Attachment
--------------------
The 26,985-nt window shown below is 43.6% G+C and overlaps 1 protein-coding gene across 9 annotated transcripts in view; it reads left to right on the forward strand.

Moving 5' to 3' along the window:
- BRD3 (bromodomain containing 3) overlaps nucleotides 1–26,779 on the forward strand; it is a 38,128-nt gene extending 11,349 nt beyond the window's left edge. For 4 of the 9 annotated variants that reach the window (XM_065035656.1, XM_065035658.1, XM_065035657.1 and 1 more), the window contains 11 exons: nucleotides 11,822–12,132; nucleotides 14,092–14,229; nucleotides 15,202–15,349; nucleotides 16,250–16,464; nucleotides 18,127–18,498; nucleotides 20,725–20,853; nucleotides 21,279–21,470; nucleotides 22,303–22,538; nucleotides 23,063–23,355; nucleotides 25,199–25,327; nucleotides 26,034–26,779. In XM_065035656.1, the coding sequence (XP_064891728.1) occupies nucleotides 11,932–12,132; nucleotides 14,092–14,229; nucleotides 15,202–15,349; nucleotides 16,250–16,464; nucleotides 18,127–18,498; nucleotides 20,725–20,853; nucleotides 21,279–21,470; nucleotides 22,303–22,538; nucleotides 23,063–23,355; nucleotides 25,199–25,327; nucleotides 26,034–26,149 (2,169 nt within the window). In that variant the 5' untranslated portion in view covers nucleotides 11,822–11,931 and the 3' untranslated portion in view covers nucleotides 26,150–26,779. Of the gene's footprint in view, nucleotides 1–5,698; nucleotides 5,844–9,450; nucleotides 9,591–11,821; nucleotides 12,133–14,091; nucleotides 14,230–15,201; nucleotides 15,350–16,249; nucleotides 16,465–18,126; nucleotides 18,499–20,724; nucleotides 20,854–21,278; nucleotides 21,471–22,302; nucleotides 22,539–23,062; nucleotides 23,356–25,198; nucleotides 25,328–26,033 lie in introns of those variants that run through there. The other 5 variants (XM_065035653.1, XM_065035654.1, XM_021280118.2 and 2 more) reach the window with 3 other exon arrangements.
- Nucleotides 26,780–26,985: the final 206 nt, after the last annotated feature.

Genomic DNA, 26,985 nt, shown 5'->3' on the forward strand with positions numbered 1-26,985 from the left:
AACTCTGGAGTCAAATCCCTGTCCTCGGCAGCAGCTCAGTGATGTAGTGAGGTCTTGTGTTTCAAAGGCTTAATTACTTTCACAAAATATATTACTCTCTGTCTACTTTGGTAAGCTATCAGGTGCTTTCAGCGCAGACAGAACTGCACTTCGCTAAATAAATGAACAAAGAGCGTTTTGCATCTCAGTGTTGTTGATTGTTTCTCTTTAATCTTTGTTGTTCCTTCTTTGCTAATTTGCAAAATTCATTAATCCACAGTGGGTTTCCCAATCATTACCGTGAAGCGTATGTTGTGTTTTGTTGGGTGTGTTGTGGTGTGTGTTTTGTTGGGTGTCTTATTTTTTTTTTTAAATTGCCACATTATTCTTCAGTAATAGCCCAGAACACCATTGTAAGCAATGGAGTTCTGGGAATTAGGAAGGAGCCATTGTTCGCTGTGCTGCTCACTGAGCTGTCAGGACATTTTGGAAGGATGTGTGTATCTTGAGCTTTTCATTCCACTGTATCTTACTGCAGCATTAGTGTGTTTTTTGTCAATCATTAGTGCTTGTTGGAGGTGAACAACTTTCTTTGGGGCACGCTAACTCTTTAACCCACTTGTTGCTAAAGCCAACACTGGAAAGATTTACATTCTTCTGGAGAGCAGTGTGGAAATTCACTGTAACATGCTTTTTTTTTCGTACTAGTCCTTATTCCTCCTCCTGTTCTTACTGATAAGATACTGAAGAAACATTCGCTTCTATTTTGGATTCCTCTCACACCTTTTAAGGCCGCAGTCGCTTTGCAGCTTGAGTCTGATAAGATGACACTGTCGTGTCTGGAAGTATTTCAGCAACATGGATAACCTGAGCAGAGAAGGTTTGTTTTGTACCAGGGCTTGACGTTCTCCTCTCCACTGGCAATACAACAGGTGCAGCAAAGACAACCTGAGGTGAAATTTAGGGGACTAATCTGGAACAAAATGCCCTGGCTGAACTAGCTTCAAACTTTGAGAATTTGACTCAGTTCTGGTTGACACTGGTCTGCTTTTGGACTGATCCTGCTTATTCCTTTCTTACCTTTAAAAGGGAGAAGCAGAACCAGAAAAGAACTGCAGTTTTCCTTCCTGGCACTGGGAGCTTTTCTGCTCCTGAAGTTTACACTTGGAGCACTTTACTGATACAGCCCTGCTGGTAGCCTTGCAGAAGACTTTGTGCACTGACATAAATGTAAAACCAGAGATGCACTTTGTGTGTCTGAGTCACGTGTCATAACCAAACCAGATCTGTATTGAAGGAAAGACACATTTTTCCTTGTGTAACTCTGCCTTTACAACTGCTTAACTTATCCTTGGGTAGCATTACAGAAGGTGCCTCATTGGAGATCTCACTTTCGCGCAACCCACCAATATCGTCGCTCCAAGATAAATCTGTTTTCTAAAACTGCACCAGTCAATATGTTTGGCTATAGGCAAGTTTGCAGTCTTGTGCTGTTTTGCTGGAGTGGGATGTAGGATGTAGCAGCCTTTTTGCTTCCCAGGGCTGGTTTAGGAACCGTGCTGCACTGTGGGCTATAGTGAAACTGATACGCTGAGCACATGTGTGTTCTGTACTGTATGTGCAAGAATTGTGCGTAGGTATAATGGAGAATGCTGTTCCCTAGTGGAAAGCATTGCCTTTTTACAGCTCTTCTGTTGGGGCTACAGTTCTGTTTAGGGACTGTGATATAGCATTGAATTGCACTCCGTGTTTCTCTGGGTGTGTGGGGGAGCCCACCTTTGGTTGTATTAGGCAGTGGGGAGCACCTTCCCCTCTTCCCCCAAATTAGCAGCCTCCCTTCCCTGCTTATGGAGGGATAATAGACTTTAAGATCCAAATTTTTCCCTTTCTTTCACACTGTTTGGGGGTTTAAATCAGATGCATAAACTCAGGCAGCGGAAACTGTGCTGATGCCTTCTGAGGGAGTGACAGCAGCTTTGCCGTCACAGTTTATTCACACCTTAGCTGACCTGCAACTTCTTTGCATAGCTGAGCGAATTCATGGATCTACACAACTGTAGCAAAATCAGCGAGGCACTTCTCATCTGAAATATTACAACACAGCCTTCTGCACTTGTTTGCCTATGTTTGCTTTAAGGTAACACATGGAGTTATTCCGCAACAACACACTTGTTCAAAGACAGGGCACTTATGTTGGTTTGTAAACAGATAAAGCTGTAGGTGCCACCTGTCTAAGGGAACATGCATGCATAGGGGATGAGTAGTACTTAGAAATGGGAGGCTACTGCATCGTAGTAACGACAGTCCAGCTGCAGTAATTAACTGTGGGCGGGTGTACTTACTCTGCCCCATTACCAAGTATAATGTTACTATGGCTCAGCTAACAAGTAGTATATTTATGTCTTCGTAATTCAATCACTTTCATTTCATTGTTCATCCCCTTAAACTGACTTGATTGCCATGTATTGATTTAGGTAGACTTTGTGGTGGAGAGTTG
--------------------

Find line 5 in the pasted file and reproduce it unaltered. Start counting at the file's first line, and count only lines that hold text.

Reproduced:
Genomic DNA, 26,985 nt, shown 5'->3' on the forward strand with positions numbered 1-26,985 from the left: